Soft robotics startup SRT bags shy of US$21m from Series C, C+ funding

Against this backdrop, flexible end effectors -- tools mounted at the end of a robotic arm -- offer the best hope of addressing the problem with material handling in the manufacturing industry across the world.

Soft-bodied robot startup SRT has completed two successive Series C and C+ rounds of financing worth a combined 150 million yuan (US$20.78 million).

Goldstone Investment led the Series C round, with Pegasus Capital and Brilliant Capital backing the follow-on Series C+ round.

Founded in 2016, Beijing-based SRT is a high-tech startup dedicated to developing soft-bodied robots catering to application in industrial automation and rehabilitaton.

Traditional robots are powered by joints and face limitations such as a lack of flexibility and high manufacturing costs.

Material handling

Therefore, they can only solve 3% to 4% of the handling of regular-shaped and hard-surfaced materials, according to media reports.

Instead, a large amount of handling of irregular-shaped and brittle objects has to be done by hand, which can hardly be automated and is considered inefficient.

Against this backdrop, flexible end effectors — tools mounted at the end of a robotic arm — offer the best hope of addressing the problem with material handling in the manufacturing industry across the world.

Photo courtesy of SRT

According to Gao Shaolong, founder and CEO of SRT, with the country’s advanced manufacturing sector, soft-bodied robotics can be applied to assist the digital transition of ready-to-eat food, medical product, hardware and semiconductor industries, among others.

SRT’s goal is to co-prosper with China’s manufacturing space and sharpen its competitive edge globally.

To achieve this purpose, it has rolled out eight series of end effectors, including SFG flexible gripper, ISC inner soft clamp, and Van der Vaals suction cup.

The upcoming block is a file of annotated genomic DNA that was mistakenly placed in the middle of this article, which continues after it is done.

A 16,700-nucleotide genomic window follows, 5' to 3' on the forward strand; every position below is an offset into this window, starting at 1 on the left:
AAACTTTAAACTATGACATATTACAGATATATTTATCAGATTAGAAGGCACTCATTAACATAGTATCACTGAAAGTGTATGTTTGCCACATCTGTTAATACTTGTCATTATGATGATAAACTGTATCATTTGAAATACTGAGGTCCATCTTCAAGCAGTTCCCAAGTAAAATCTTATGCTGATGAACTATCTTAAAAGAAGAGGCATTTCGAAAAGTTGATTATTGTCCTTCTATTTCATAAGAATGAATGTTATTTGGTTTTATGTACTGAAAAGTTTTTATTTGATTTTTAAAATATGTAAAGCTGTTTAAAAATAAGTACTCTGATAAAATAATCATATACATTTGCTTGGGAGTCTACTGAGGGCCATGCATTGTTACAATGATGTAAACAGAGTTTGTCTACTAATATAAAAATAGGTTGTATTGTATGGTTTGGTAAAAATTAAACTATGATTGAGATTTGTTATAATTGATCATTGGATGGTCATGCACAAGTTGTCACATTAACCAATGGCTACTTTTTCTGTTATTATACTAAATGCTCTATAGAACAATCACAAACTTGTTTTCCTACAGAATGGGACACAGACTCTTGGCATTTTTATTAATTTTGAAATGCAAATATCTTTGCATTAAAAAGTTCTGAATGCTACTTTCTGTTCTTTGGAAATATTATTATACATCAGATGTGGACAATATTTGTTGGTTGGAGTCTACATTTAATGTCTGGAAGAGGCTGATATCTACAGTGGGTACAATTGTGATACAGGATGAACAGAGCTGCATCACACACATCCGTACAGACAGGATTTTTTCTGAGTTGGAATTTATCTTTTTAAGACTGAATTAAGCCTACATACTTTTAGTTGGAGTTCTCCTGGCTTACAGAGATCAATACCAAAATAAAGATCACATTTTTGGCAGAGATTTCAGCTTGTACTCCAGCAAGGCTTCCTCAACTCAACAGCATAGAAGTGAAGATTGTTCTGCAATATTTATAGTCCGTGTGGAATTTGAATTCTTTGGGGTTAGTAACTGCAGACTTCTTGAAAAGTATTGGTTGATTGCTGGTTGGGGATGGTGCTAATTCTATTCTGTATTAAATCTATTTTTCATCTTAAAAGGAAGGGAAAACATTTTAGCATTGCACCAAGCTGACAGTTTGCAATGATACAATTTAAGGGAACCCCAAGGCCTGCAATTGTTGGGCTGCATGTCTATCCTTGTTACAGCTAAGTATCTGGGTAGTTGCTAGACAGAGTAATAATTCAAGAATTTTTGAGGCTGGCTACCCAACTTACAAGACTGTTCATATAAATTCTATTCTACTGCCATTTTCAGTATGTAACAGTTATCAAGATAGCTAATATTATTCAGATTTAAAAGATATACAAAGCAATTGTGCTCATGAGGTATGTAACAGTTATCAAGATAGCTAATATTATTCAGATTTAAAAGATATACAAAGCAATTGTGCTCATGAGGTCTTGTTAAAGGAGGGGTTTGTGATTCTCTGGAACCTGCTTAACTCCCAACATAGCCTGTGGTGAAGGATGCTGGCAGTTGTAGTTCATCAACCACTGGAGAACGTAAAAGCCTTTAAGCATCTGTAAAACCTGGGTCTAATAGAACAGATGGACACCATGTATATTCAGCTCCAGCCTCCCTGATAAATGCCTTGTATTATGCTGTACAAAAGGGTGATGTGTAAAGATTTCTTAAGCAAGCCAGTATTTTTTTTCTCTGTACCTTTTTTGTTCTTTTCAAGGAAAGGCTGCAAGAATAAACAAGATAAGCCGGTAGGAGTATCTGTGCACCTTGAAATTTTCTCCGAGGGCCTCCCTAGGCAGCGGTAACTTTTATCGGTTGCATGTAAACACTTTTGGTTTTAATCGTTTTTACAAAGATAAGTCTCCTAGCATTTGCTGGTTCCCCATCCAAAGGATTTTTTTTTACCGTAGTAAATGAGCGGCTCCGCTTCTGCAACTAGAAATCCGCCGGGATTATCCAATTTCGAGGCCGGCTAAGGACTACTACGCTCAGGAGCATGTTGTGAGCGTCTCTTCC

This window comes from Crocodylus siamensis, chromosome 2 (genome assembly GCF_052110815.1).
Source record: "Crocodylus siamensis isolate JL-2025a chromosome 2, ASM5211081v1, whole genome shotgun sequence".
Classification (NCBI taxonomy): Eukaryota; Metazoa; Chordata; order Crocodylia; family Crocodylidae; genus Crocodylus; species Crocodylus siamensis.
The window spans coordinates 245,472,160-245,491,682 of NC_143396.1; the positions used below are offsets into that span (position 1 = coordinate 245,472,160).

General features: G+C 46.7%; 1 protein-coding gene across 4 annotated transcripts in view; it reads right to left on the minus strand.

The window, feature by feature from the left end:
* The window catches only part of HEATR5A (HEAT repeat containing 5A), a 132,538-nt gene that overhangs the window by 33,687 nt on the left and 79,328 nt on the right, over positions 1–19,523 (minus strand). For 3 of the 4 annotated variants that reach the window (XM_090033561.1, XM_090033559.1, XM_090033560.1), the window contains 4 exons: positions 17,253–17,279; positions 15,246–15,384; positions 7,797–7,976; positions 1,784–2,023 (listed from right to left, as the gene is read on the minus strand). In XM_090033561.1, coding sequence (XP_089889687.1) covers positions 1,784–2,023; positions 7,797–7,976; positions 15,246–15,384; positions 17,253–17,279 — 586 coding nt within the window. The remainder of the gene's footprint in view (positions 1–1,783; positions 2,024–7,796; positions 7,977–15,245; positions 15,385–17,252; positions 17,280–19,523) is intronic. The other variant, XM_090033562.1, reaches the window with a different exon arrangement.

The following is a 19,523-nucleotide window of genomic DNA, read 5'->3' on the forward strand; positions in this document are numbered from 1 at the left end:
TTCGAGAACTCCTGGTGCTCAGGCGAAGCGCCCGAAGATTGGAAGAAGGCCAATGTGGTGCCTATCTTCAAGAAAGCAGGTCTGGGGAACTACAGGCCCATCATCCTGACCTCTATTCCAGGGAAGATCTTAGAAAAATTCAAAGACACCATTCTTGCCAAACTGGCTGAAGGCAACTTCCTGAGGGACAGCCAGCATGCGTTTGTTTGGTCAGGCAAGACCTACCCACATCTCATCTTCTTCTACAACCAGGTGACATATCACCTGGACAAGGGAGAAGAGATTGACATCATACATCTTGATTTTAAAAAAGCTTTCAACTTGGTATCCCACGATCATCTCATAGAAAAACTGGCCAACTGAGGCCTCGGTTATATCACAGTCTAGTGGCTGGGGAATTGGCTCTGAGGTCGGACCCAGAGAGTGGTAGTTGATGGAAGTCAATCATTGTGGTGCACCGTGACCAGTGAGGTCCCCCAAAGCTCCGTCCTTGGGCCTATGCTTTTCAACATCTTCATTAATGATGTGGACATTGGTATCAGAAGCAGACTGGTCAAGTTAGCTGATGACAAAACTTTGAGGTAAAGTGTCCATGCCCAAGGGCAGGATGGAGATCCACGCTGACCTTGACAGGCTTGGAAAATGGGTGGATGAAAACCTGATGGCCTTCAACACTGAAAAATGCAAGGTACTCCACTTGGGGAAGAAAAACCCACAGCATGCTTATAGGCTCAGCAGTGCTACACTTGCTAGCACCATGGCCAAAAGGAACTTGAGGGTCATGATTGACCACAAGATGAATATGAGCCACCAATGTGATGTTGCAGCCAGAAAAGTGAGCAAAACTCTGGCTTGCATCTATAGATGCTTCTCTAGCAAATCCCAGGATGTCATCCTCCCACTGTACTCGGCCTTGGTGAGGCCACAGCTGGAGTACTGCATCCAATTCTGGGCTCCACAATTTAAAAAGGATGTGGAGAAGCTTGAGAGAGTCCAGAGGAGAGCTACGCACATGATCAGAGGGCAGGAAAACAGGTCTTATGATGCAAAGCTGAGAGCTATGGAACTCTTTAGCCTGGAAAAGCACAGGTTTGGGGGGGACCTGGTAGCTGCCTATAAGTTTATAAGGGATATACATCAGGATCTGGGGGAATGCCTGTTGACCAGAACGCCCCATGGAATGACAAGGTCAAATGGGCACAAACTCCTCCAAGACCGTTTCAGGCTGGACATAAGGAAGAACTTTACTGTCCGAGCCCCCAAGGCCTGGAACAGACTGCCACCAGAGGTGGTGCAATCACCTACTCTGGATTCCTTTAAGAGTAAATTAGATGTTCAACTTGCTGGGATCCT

These effectors are deployed to more than 20 segments such as fresh food, medicine, polymer materials, hardware, semiconductor, 3C electronics, lithium-ion battery, automobile and injection molding.

Diverse product portfolio

In the realm of healthcare robots, SRT plans to build a product portfolio covering an existing wearable rehab glove, and two other exoskeletons worn on the torso and at the ankle currently under development. Some have entered mass sales or clinical application.

Photo courtesy of SRT

Gao of SRT believes that soft-bodied robotics are at the intersection of material science, robotic motion control, chemical engineering and other disciplines.

This means that the startup needs to possess a full array of capacities in algorithms, material and chemical experimentation and processes to constitute a technical barrier.

SRT claims it will adopt a two-pronged strategy to tap the industrial and healthcare markets.

On the industrial front, it seeks to use flexible tools like grippers to provide the world market with Chinese solutions.

In the area of healthcare robotics, SRT looks to leverage so-called “pneumatic muscles,” a core tech module, in developing soft exoskeletons, abdominal surgical wound spreader and artificial heart.

SRT products are now present in 26 countries, spanning over 20 industries and serving around 500 clients. The firm’s revenue has been increasing twofold or threefold every year.

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Ni Tao

Ni Tao is the founder and editor-in-chief of cnrobopedia. Prior to cnrobopedia, he had a full decade of experience with a major state-run English-language newspaper as a tech reporter and opinion writer. He is also a communications specialist, having provided consultancy services to established firms like Siemens, Philips, ABinBev, Diageo, Group (Nasdaq: TCOM, HK: 9961), Jianpu Technology (NYSE: JT) and a handful of domestic startups. A graduate of Fudan University, he writes widely about China's business and tech scenes and other topics for global publications including South China Morning Post, SupChina, The Diplomat, CGTN, Banking Technology, among others, and tries to impart his experience to students at Fudan University Journalism School, where he is a part-time lecturer. When he's not writing about robotics, you can expect him to be on his beloved Yanagisawa saxophones, trying to play some jazz riffs, often in vain and occasionally against the protests of an angry neighbor. Get in touch with him by dropping a line at

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